The curiosity factor

From artists to CEOs, the pursuit of success is a universal goal. One of the key elements to success is curiosity. In fact, our research shows a relationship between curiosity and creativity, furthermore revealing a tendency for curious and creative people to possess increased inclination and capacity to take on bigger challenges in work and in life.

The terms Curiosity Quotient (C.Q.) and Passion Quotient (P.Q.) were first coined by Thomas L. Friedman in his 2013 New York Times op-ed titled ‘It’s P.Q. and C.Q. as much as I.Q.’ in which he stated, “The winners … will be those with more P.Q. and C.Q. to leverage all the new digital tools to not just find a job, but to invent one or reinvent one, and to not just learn, but to relearn for a lifetime.”

Life-long learning

We are taught from early childhood to follow directions, color between the lines, and not ask “dumb” questions. Not only are these old adages counterproductive to developing a healthy sense of curiosity, they also restrict individuals from exploring their individual freedom to make creative choices and embrace an artistic mindset.

The goal is not to turn everyone into artists, but to encourage curiosity. Curious people are adventurers, constantly seeking new information in order to move forward. They are problem solvers, taking it upon themselves to discover what they don’t know and to learn something new.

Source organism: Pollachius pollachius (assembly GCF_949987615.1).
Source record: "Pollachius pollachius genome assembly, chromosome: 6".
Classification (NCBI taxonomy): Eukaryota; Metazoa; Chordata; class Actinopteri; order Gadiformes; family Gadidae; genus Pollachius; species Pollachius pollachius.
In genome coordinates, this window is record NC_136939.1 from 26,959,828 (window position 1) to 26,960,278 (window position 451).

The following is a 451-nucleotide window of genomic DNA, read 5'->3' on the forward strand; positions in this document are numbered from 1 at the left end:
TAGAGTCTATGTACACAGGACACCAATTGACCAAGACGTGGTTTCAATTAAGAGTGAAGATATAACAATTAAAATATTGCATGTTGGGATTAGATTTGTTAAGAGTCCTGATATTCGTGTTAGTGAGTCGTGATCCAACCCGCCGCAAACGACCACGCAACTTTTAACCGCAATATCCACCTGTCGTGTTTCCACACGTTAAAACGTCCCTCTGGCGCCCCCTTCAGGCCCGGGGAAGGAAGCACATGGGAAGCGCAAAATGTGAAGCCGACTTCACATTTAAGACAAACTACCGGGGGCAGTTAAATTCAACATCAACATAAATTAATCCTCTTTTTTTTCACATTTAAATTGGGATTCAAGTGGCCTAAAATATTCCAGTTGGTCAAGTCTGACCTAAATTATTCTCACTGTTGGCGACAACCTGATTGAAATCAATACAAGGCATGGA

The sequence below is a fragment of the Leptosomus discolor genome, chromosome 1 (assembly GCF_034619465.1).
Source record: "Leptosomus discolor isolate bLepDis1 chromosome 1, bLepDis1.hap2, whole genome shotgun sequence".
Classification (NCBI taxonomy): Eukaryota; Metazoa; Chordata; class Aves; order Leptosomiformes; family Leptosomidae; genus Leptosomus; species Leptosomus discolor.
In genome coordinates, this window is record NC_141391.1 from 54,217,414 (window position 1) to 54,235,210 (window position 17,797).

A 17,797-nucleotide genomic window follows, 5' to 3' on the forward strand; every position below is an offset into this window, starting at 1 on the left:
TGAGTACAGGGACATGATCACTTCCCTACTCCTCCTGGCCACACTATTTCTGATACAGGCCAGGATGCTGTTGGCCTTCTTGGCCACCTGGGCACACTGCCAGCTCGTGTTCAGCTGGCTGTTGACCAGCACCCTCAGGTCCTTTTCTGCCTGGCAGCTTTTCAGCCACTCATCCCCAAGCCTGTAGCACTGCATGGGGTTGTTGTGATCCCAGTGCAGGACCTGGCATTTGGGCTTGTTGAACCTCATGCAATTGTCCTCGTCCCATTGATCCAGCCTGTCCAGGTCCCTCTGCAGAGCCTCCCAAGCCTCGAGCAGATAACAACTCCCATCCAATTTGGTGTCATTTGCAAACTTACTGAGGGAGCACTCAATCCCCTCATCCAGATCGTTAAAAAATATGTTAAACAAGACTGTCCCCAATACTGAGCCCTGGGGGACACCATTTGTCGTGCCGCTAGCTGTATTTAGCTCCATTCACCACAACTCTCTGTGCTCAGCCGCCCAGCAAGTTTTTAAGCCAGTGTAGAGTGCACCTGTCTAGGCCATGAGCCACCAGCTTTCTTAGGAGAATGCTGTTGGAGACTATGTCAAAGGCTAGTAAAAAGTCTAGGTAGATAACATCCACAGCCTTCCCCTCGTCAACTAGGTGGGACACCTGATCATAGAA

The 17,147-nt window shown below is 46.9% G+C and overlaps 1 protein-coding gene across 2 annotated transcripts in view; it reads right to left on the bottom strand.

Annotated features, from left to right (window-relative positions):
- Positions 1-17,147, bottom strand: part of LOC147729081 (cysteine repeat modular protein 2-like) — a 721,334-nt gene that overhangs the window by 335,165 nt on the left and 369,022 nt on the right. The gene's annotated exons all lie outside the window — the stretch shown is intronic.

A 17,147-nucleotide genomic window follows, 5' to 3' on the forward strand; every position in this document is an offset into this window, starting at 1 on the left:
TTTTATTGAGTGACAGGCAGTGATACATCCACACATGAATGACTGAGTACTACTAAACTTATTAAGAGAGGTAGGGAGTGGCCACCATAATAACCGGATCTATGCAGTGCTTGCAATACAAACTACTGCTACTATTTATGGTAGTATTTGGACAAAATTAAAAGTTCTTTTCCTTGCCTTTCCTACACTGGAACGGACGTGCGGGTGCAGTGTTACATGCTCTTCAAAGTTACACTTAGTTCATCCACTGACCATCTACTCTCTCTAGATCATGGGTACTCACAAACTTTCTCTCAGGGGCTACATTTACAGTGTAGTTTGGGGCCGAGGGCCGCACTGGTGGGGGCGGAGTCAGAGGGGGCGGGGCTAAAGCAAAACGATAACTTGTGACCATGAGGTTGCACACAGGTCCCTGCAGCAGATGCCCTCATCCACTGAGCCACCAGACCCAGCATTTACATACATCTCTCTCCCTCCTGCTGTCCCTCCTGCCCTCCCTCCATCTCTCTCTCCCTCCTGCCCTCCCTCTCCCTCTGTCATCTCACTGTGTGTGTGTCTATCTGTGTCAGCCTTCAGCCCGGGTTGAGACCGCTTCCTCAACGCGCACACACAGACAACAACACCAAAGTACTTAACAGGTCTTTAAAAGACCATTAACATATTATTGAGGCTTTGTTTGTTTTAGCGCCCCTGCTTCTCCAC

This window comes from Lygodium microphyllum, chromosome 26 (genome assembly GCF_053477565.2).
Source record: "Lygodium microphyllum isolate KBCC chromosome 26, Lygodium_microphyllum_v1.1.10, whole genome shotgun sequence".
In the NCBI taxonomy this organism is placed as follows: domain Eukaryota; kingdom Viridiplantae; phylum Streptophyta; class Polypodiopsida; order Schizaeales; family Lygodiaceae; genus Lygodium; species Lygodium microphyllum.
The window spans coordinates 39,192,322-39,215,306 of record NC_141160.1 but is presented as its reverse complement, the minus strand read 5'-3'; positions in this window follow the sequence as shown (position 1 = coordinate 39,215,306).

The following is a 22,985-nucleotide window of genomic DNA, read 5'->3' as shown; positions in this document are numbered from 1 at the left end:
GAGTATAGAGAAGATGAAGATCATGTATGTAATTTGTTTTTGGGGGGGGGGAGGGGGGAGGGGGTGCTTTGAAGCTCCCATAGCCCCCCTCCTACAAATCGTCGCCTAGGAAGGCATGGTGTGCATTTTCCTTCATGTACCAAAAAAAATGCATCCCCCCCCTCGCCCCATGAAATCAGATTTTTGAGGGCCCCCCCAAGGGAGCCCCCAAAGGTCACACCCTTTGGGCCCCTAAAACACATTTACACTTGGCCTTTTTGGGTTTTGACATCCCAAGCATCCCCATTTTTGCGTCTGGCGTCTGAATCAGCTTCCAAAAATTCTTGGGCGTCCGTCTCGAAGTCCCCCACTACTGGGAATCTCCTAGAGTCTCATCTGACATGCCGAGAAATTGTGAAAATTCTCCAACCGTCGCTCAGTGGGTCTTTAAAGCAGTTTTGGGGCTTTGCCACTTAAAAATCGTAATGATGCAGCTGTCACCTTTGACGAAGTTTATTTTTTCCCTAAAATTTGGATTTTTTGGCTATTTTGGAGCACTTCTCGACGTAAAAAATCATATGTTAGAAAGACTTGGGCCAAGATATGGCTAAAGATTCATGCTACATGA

Asking questions

A fundamental step in establishing a high level of C.Q. is asking relevant questions. Carefully selecting what type of information you are seeking is equally important to building a system to effectively test a set of pre-determined assumptions. Employing a process that allows for inquisitive, uncomfortable and often difficult questions will ensure that the end product not only achieves the technical requirements of an objective, but allows for failure and unexpected results, which is critical to log-in to the creative process.


In order to safely log in for success, you must first gain access to the application with the username: “curiosity” and password: “creativity.” Log-in provides endless resources in order to discover untapped knowledge and an unlimited access to innovation.

Developing a formula for success is not binary, it requires us to be programmed to send as well as receive information. This requires a decision-making process that is constructed as a two-way street, allowing for a free, cross-directional flow of ideas, opinions and feedback. This give and take develops characteristics in line with a highly functional C.Q. and requires the user to fully commit to moving beyond obvious solutions and into the unknown in order to reap the desired benefits from failure and success.

From a business perspective, it’s the practical application of something as ephemeral and abstract as curiosity, a simple, yet essential mindset that can make the difference between propelling your business and ideas forward or merely repeating the same behavior, hoping for a different result.

With over 30 years of leadership experience, Mark Masuoka has successfully led nonprofit art organizations and businesses in achieving exceptional performance, profitability and sustainability.